Recalled Main Street Pharmacy Vials Contain Fungus, Bacteria: FDA

Federal drug inspectors indicate that bacteria and fungus have been found in vials of epidural steroid injections made by Main Street Pharmacy, a Tennessee compounding center that issued a recall last month for all of its products after infections were reported among patients.  

The FDA issued a report on June 6, which states that two unopened vials of preservative-free (PF) methylprednisolone acetate (MPA) made by Main Street Family Pharmacy contained bacterial and fungal growth. The vials were from two separate lots.

Amid reports of infections from the pain injections, the pharmacy was forced to recall at all of its supposedly sterile drugs on May 24. At that time, at least seven patients who received Main Street Pharmacy epidural steroid injections reported adverse events in the form of abscesses. That number has since grown to 24 patients who developed skin and soft tissue infections in at least four states, including Arkansas, Florida, Illinois, and North Carolina.

The circumstances are very similar to those that led to a nationwide fungal meningitis outbreak late last year from recalled epidural steroid injections mixed by the New England Compounding Center.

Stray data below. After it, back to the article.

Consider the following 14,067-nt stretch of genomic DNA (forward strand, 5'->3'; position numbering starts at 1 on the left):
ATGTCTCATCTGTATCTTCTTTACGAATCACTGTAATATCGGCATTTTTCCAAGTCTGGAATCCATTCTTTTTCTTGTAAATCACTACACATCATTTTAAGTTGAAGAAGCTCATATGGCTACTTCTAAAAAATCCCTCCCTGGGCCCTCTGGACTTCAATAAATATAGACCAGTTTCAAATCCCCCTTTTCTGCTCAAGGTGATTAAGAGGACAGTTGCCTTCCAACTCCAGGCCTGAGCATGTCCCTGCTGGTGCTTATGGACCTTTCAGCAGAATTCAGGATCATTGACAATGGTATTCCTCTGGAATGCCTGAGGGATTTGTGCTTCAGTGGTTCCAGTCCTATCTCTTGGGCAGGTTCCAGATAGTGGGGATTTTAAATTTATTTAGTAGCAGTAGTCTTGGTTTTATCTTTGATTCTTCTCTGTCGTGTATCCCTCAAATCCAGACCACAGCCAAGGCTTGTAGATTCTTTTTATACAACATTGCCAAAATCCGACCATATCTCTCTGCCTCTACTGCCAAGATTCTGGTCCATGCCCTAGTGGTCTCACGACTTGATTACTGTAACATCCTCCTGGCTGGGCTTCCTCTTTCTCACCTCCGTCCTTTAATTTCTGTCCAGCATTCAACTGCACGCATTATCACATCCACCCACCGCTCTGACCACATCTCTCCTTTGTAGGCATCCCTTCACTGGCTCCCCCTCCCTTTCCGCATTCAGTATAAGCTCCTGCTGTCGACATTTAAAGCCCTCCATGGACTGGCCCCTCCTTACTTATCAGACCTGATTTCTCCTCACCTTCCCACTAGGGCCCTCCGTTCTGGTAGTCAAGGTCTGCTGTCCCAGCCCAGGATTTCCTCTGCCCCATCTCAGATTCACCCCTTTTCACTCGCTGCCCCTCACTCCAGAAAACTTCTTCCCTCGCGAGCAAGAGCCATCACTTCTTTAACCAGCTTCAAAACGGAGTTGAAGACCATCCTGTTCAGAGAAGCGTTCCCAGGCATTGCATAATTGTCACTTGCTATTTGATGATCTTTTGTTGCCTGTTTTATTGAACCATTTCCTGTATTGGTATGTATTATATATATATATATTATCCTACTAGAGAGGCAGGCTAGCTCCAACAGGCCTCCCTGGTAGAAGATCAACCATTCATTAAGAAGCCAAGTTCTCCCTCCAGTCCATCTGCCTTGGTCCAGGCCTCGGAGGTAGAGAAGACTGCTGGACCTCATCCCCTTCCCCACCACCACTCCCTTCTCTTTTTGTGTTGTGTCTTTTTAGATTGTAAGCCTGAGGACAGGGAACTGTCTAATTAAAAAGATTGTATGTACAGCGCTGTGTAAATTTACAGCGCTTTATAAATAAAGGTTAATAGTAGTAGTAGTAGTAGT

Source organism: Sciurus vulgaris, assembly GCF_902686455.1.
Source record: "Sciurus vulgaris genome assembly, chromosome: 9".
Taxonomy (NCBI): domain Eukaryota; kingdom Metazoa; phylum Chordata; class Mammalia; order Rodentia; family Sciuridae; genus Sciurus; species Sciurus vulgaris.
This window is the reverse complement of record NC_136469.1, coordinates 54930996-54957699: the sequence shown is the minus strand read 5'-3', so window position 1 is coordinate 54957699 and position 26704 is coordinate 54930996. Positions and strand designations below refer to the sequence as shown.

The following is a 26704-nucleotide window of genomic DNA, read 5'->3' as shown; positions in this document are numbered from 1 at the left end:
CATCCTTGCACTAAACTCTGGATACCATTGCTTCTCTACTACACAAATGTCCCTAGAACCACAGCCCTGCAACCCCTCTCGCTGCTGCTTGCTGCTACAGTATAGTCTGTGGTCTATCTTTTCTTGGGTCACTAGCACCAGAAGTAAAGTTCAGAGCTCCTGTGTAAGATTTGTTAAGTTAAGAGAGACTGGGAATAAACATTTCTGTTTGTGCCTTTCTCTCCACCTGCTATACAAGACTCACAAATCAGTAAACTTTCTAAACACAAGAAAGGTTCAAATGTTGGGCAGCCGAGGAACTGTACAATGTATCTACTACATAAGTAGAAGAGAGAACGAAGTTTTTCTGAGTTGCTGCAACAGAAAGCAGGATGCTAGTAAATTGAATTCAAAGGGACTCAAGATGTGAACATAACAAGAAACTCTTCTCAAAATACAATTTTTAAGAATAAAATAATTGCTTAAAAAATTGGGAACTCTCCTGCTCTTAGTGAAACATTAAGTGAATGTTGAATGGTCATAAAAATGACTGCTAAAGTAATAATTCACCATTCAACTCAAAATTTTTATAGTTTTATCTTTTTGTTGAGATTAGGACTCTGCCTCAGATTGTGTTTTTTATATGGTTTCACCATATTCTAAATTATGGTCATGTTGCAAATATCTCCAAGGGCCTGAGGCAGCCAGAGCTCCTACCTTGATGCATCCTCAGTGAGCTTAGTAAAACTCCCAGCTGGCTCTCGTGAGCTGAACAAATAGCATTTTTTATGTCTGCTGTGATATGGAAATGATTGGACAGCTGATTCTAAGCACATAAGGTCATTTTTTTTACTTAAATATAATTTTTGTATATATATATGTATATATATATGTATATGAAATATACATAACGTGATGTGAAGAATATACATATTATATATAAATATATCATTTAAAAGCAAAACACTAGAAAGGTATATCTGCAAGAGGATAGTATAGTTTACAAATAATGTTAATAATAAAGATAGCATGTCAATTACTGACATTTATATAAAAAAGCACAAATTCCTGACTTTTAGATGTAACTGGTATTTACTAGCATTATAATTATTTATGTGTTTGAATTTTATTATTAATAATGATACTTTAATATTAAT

Those vials were also found to be contaminated with fungus, which has been blamed for sickening more than 700 people nationwide and causing the deaths of nearly 60 people. Individuals continue to fight the effects of infections, and NECC faces a number of fungal meningitis lawsuits filed by individuals throughout the U.S.

To date, no reports of meningitis have been linked to Main Street Family Pharmacy drugs. Although the FDA has advised against using any of the pharmacy’s products, the drugs identified as contaminated by investigators were lots 011413dan and 010913dan of PF MPA 80 mg/mL, 10 mL vials.

All of the compounding pharmacy’s products are under investigation by the FDA, the U.S. Centers for Disease Control and Prevention(CDC) and state health agencies. The bacteria and fungus found in the vials has not yet been identified.

The CDC has created a webpage where future updates on Main Street Family Pharmacy infection outbreak will be posted.

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